Orient Overseas Container Line has announced a joint service offering with CMA CGM, China Shipping Container Lines and Pacific International Lines on the North East Asia, Australia and New Zealand trades, to be launched from Shanghai in early November.

OOCLS reports new service will be operated with seven 4,250-TEU vessels — three ships from CMA CGM, two from OOCL and one vessel each from CSCL and PIL. The new joint offering will replace the current ANZEX/NZN service operated by CMA CGM and OOCL.

The weekly service will turn around in 49 days, the statement said, offering wide-ranging port coverage in Asia and New Zealand and including a stop in Australia. The full port rotation and phase in plan will be confirmed by end of the month.

Nautilus and Metro Ports subsidiary move headquarters to Long Beach

After 91 years in one location, Nautilus International Holding Corp. — including subsidiaries Metro Ports, Metro Cruise Services, Metro Shore Services and Metro Risk Management — says it will move from its Wilmington headquarters into a new 40,000 square-foot building on 2.57 acres in Douglas Park in Long Beach, Calif.

The holding company oversees various subsidiary businesses in the stevedoring, terminal operations, agency, logistics and risk management sectors.

"Having recently finalized negotiations for a 20-year operating agreement with the Port of Long Beach, moving to the City of Long Beach is a concrete demonstration of our nine-decade relationship with both the city and port," said Nautilus COO Michael Giove. "We will be in closer proximity to our valued Long Beach operations and within 1.5 miles of the current port offices as well."

The corporation reports that approximately 80 personnel, with the capacity to exceed 120, will be stationed in the new head office. Groundbreaking for the new building, which sits on the northeast corner of Worsham Avenue and Cover Street, is planned for some time in late September or early October, with an expected December 2015 completion date, the statement said.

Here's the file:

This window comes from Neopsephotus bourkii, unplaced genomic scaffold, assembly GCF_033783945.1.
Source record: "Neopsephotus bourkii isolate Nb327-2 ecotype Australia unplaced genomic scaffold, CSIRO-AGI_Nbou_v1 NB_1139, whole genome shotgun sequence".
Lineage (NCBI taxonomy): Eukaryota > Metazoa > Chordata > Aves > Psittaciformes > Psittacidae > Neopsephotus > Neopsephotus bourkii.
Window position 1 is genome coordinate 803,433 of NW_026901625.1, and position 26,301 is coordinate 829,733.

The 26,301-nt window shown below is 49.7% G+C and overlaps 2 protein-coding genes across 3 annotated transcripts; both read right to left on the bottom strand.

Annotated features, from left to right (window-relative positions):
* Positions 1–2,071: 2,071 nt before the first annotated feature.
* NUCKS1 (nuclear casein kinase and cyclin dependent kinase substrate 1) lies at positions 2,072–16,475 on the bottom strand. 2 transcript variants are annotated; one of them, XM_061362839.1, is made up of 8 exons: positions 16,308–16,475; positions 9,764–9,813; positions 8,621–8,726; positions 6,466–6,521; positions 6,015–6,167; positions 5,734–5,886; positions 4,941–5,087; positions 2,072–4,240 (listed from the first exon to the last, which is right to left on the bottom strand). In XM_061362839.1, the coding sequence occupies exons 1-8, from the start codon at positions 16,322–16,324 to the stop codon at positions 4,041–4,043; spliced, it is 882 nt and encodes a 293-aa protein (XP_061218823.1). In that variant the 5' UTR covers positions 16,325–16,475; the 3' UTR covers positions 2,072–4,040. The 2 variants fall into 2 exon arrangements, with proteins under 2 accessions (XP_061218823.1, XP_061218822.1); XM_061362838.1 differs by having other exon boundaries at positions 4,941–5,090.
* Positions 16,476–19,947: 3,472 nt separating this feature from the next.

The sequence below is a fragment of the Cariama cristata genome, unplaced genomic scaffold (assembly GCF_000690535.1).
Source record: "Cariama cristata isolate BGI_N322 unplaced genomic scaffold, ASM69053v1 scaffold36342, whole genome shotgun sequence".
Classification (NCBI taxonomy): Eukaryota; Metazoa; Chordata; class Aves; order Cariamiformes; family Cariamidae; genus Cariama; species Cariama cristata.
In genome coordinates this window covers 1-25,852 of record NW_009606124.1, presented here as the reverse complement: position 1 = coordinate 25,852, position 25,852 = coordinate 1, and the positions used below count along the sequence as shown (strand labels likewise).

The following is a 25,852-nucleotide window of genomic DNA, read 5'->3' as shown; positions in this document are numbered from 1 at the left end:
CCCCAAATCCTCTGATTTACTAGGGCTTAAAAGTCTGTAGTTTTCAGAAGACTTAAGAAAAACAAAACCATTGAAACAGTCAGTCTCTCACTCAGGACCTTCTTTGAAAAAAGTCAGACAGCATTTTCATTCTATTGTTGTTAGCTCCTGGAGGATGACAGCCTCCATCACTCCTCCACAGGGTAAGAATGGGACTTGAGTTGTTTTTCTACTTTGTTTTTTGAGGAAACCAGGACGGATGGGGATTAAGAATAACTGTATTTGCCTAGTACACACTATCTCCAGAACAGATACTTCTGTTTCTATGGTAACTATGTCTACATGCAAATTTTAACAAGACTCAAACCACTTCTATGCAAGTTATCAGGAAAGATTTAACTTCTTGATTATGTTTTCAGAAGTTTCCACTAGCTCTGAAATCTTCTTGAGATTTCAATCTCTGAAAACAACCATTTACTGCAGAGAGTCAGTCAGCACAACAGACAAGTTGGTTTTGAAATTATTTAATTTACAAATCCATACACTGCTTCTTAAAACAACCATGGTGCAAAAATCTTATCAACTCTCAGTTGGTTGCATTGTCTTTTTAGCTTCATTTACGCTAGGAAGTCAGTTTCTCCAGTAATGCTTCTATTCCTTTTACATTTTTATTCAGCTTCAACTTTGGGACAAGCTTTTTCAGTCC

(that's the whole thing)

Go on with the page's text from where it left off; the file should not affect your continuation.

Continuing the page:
The new building will satisfy the California Green Building Standards Code and will be LEED Certified, with 168 parking spaces, which will include eight electric vehicles charging stations. The parking area will encompass a carport structure, utilizing solar panels as the cover, which, in turn, will be utilized to power the building.

The developer is locally-based Urbana Development.

Logistics survey indicates positive present for sea freight, less optimistic future

Certain global logistics trends emerged in the latest Stifel Logistics Confidence Index survey, which marked a dip of 0.4 points for an overall reading of 55.7, according to Transport Intelligence.

While the "present situation" category remained positive, gaining 1.2 points from July to 53.5, TI said the "expected situation" for the next six months dropped 2.0 points to 57.9.

This decline was mainly due to responses about airfreight expectations, which declined 3.3 points to 54.7. The sea freight expectation component declined 0.7 points to 61.0. Even though uncertainty in the global market is influencing the freight forwarding market, this month's unique question may suggest another possible trend may be influencing this market.

The overall Sea Freight index increased 0.7 points to 58.5, due to a strong rise in confidence regarding the "present situation," said TI, which gained 2.2 points for the month. Three lanes noted increases while the U.S.-to-Europe lane remained unchanged from July.